Vehicle details: Proton Impian
Symptom: P0340

Proton Impian | Intermittent non-start

A Proton Impian was suffering from intermittent non-starting, and the vehicle randomly cut out. This caused the engine warning light to illuminate.

The first stage of the investigation was to use a diagnostic tool and obtain any ‘DTC’ (Diagnostic Trouble Codes) information and relevant data from the ECU. However, when this was tried, there was no communication with the scan tool. At this point it was unknown whether the scan tool or the ECU of the vehicle was at fault.

The CAN test box was plugged into the vehicle’s diagnostic port, and the CAN High and CAN Low pins illuminated, indicating power from the ECU to the diagnostic port. At this stage the scan tool was plugged into the CAN test box. Still there was no communication, no K–line activity. This implies a fault on the scan tool lead, or communication key. Further investigation revealed the scan tool lead had a dirty connection on the communication key.

The diagnosis

Once the connection of the communication key was cleaned, it was possible to extract the DTC codes from the vehicle:


The DTC was cleared, and all tools disconnected from the vehicle. A road test was performed. On return to the garage and with the engine still running the cam sensor was scoped, as you can see in the waveform below.

The engine was then switched off, and would not re–start. The CAN test box and scan tool were connected to the vehicle via the diagnostic port, and the same DTC was extracted as before. The Camshaft sensor was then scoped, and the below waveform recorded.

This revealed the Camshaft sensor was at fault.

The repair

The faulty Camshaft sensor was replaced. The DTC was cleared, the car was started, and the new cam sensor was scoped.

A road test was then completed. On return to the garage the ECU was checked for DTCs and none were found.


8 comments | Add comment

October 31 2011

The diagnosis is a failure of the transistor to pull the 5 vdc signal to ground. The hall switch fires the ignitor on the rise or positive slope, however if not pulled to zero it does not trigger.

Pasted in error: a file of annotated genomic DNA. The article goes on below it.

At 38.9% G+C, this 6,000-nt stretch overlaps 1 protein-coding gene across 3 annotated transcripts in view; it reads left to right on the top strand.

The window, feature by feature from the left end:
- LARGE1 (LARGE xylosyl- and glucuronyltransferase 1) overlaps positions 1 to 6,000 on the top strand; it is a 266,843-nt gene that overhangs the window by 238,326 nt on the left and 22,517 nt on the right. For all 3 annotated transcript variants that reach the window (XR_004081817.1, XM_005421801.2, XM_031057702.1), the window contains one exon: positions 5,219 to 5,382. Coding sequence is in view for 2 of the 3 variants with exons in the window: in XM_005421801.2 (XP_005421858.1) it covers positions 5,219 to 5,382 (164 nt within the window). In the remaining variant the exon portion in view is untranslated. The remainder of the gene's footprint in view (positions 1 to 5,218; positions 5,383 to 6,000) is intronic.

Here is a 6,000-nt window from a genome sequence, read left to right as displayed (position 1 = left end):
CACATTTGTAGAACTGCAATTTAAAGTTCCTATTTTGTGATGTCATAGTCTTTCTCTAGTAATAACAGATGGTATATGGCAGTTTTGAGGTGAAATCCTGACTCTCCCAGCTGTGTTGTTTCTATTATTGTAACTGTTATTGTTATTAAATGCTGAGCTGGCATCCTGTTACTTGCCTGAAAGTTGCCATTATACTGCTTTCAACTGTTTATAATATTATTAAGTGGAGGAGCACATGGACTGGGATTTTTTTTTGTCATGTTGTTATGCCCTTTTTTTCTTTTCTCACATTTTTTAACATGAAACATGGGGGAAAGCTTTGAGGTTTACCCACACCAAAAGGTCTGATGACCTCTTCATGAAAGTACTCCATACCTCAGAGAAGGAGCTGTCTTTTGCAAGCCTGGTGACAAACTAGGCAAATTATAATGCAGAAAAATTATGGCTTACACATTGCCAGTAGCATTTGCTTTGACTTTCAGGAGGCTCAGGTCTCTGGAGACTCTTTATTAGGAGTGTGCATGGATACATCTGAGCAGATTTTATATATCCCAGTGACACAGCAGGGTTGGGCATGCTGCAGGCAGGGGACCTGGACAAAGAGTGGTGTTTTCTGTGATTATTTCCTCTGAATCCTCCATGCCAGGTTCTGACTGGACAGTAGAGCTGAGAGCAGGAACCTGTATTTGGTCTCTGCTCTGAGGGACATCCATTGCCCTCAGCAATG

October 31 2011

Interesting, I can see the wave and did not realise that the voltage had to drop so much ie down to 2v.
Great that you were lucky enough to see it in a good state.
Good example of why a known good archive on say a wiki type site would be fantastic

October 31 2011

Hi Anonymous, nice to capture the fault in the act.

I have one question,why do you have two blue traces as if there are two channel A’s,are you running a math channel or similar ?

Nice job,

phil j
October 31 2011

good presentation, my only advise would be to mirror what two other comments mentioned in that you should have mentioned what the other two channels were measuring. obvious to some maybe not to others.

phil j
October 31 2011

Aaron, i think you are mixing up the two channels measuring nominal battery voltage and the signal from the cam sensor which is switching to zero volts up to six volts on a digital square wave. unless i have got that wrong myself in thinking that?

Dave Hill
October 30 2011

That is a nice demonstration, which shows how to observe a sensor failure in real time.

I have not seen a failure quite like that before, so thanks for bringing it to our attention.

I take it that the other two channels are capturing the power & ground?

One other point that might lead to some confusion is the comment about the “communication key”. I take it that this refers to the “personality keys” that a certain scantool provider uses, to configure their tool to the variety of vehicle protocols?

Nice work by the way, whoever you are. (I didn’t see the authors name)



David Paterson
October 30 2011

I liked the first and the last parts of your efforts. Firstly, you made good use of the CAN box to elimate there being no supply, and it clearly helped you find out why the Scan tool wasn’t communicating.
What scope software were you using? Your traces show differences, but it would have been helpful to show more detail of your findings - ie presumably a Hall Effect sensor, and what you were measuring with each channel - not obvious to every user!

Finally, good to see that having changed the component you did both erase the fault code and confirm that it didn’t come back. Hope this isn’t taken the wrong way, as in general it was appreciated, and it is a lot easy to be critical than to do the job you did. Keep them coming!

colin hogarth
October 30 2011

good competent repair.

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Case study: Intermittent non-start